But not everyone is within the NIN framework currently. There are 98.7 million NINs, and Nigeria’s population is estimated at well over 200 million. In addition, there are claims that addresses on the NIN are either inaccurate, incomplete and/or inexact. It is why the upcoming census is important. The census is the only exercise which, by design and requirement, must reach every individual in the country, every nook and cranny of the country. It, therefore, presents a unique opportunity. The NPC seeks a humongous amount of money for this census. With proper planning, Nigeria can get a much bigger bang for the buck than a mere census. We can use it to solve the mapping problem and the challenge of linking every identity within the NIN framework to properly mapped locations, while simultaneously capturing those yet to register into the NIN system.
Census enumerators should be equipped with mobile smart devices – perhaps the INEC BVAS devices can be repurposed for this – so that as they go out into the field to enumerate, they would first attempt to validate the identity of whoever they are enumerating, against the current NIN database, while leveraging any of fingerprint, facial recognition or simply putting in the NIN or registered phone number, the verification capabilities for which currently exist with the NIN framework. If the person exists on the NIN database, all they will be required to do should be to update their location using the newly designed location/addressing framework and other such datasets (surname, for example). They should also take an updated picture of the individual. This way, they would link an existing identity to a real person in a specific location, count that person and update the location of that person. Crucially, this identity will include biometric data to ensure uniqueness. They should be able to issue small slips that will include the NIN number on the spot.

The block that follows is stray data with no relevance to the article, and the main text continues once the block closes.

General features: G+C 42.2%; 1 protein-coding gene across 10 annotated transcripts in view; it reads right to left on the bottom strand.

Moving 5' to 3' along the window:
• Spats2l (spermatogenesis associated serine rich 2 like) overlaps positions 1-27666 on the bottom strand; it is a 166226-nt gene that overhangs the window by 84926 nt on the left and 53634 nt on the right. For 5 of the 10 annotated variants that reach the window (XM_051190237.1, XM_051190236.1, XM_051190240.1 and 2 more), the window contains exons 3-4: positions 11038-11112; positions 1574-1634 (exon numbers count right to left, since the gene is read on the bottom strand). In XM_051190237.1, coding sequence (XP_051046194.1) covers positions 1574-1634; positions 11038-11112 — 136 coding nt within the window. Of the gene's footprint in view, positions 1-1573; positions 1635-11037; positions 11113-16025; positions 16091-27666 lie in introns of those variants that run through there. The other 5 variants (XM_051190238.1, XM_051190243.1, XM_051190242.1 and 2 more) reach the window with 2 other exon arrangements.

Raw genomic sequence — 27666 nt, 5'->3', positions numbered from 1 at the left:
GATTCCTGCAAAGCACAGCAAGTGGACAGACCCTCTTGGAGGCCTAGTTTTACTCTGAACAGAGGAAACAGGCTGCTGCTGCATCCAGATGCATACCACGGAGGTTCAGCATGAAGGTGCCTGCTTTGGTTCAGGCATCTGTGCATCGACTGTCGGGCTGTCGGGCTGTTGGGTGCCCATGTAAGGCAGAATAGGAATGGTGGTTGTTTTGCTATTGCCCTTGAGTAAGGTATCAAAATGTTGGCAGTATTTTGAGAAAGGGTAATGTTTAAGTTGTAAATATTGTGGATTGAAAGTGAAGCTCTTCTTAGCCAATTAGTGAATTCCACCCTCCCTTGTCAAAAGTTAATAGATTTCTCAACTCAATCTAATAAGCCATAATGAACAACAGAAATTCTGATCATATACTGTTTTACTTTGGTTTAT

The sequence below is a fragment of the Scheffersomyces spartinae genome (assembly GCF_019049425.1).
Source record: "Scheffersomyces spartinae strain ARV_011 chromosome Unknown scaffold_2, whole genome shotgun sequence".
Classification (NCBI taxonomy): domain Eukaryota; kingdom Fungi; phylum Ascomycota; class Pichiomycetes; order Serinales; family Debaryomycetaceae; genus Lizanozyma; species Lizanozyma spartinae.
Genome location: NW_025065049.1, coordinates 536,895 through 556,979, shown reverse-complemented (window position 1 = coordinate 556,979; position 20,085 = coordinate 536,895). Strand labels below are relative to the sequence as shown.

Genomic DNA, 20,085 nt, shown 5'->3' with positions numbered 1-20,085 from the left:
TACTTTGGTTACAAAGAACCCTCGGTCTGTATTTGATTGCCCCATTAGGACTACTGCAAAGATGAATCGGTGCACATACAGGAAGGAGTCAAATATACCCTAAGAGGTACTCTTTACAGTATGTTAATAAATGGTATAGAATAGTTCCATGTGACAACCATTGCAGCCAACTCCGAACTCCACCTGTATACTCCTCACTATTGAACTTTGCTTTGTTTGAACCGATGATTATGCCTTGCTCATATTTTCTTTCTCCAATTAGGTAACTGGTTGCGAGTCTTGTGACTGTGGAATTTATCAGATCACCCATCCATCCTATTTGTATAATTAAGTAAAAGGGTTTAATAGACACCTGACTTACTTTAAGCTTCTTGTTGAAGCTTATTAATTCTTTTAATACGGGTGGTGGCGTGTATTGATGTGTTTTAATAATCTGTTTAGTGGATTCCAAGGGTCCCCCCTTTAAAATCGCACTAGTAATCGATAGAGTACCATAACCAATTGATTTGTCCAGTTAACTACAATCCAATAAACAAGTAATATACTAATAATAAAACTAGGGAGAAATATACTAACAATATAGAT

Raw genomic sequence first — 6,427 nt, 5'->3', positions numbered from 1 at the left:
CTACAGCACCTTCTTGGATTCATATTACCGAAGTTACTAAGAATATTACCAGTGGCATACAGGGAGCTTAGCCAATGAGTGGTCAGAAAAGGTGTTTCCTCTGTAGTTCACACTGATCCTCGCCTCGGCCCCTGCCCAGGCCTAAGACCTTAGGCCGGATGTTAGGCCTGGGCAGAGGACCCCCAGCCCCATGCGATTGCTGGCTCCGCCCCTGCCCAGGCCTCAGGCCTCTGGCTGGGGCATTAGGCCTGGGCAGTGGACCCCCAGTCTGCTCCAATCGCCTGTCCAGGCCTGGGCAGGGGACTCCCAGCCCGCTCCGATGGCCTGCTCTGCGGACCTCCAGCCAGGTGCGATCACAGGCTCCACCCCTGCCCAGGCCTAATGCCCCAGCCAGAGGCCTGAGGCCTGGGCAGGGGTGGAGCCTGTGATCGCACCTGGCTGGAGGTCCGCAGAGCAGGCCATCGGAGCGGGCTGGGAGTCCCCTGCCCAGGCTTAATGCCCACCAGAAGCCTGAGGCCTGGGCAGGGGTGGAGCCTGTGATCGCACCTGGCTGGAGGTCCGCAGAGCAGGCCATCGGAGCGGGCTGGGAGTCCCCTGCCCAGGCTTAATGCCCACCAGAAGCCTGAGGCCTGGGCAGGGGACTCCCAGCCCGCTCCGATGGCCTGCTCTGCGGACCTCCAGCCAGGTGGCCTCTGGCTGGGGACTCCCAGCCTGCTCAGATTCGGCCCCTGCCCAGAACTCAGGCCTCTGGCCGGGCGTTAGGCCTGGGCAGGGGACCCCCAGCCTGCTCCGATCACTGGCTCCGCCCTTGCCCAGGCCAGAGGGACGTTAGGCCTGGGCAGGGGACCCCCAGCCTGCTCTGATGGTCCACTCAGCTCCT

At the end of the census and harmonisation exercises, we will have gone very far in putting in place the first three building blocks, leaving only the incentives block. This block can be planned in parallel, while the census and harmonisation ones are ongoing. It will require a plethora of experts across various fields, including education, financial services, social sciences, civil service, and other points where citizen behaviour is carried out.
Where, however, such an individual does not exist on the NIN database, the enumerators must enrol the person and then link them to that address and issue them the slip. The secure system should be such that the NIN can be generated immediately and issued. This way, the person is counted, and an identity is created and linked to a location. The design should be such that the devices can locally store data for a day to handle any network failure, and they can sync with the central database when the enumerators return to their base daily, since the necessary power and network infrastructure can be included in these bases.